The Red Sox don’t need Jason Varitek. They have Jarrod Saltalamacchia and Kelly Shoppach. Meanwhile, Varitek has had no known interest from any other team. Things look grim for his future.
But the Red Sox are at least offering him a temporary lifeline: Jon Heyman reports that they’ve offered a minor league deal with a spring training invite. Though there is some debate here: Ian Browne hears differently: that there has been no invite yet and the team is waiting to see what Varitek wants to do.
The smart money is that — if there is an invite now or soon — it’s out of courtesy, so that Varitek has someplace to report and to work out in February, giving him a few extra weeks to figure out what he’s doing or to latch on with another team. But given his .221/.300/.423 line in 2011 — and his almost complete lack of defensive value as a catcher anymore — it’s not like there are many teams who would be willing to sign him.
Perhaps the Sox could use however long he has in spring training to persuade Varitek to pull a Posada and bow out gracefully and/or accept a coaching or front office position with the team.
UPDATE: According to Nick Cafardo of the Boston Globe, Red Sox GM Ben Cherington said that the club has not made a formal offer to Varitek.
The Seattle Mariners and the St. Louis Cardinals have made a minor trade. Seattle has acquired lefty Marco Gonzales from the Cardinals in exchange for outfielder Tyler O’Neill.
Gonzales, the Cardinals’ first round pick out of Gonzaga back in 2013, is in his first season back from Tommy John surgery. It’s been a good season, in which he has posted a 2.78 ERA and 64/17 K/BB ratio over 74.1 innings across two minor league levels. He’s pitched one game for St. Louis this year and got shelled, but we’ll leave that go.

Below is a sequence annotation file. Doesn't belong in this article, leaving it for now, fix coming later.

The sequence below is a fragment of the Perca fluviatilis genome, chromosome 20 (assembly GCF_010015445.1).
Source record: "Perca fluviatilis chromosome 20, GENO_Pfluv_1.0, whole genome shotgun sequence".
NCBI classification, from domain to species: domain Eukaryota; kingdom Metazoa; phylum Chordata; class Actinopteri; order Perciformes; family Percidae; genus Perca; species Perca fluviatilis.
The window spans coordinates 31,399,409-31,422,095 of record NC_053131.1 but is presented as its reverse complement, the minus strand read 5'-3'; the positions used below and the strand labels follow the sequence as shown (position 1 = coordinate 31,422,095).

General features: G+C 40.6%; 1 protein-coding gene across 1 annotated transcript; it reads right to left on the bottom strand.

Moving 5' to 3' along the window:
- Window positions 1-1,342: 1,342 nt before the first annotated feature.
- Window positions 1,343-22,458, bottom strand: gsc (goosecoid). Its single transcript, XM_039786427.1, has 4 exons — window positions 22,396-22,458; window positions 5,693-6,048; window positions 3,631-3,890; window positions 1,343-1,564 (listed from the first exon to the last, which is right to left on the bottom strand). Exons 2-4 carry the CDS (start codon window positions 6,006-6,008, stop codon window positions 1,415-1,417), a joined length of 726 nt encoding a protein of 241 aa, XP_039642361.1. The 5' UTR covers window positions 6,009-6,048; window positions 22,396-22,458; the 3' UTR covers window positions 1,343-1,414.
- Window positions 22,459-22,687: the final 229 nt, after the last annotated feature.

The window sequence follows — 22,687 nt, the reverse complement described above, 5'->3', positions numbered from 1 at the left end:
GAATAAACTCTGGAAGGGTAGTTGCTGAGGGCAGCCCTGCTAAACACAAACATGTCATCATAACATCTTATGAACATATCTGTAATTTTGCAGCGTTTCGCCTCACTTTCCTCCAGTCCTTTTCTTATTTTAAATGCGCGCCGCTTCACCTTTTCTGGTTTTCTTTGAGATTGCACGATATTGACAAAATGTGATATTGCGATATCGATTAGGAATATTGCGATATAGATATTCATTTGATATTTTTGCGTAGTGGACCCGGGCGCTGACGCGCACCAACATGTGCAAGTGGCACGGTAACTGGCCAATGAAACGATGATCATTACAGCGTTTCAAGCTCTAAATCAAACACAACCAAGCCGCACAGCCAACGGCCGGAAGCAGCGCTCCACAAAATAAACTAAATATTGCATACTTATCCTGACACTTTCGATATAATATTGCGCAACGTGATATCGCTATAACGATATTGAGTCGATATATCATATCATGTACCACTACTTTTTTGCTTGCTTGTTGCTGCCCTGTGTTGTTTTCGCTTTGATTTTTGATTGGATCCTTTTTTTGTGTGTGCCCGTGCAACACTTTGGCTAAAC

O’Neill is a third rounder from 2013. He has hit .269/.344/.505 in five minor league seasons. He’s holding his own in Triple-A this year, smacking 19 homers in 93 games.
I’ve been out of the baseball card game for a good long time, but despite this — maybe because of this — I enjoy the posts from SABR’s Baseball Card Committee. A lot of that is old time stuff that old men like me enjoy — check out the airbrushing on the “Traded” cards! — but they talk about new cards too. Definitely worth your time if cards are now or have ever been your bag.
Today there’s an interesting post, pointing out something most of us wouldn’t have otherwise noted: Topps has dropped Chief Wahoo from Indians card designs. They’re doing it for the old Braves “screaming Indian” logo as well, though the Braves no longer use that themselves.
They’re not airbrushing these logos out of photos of players — that would be Orwellian even for my extreme Wahoo-hating tastes — but in card designs which have team logos, Topps is using the block-C logo, not Wahoo, and the Braves “A” logo in place of the old logo. This includes throwback issues like the Heritage sets which put modern players on card designs from the 1950s-1960s and on simple retro designs like their 1987 variations. Any cards which once featured Wahoo on the border or on the back now features the block-C.
As you may or may not know, Topps is now the official card producer for Major League Baseball. As such, I take their doing this as a sign that MLB is continuing the slow process of de-Chiefing in whatever areas it has ultimate say.
Now if only the Indians themselves would get on board.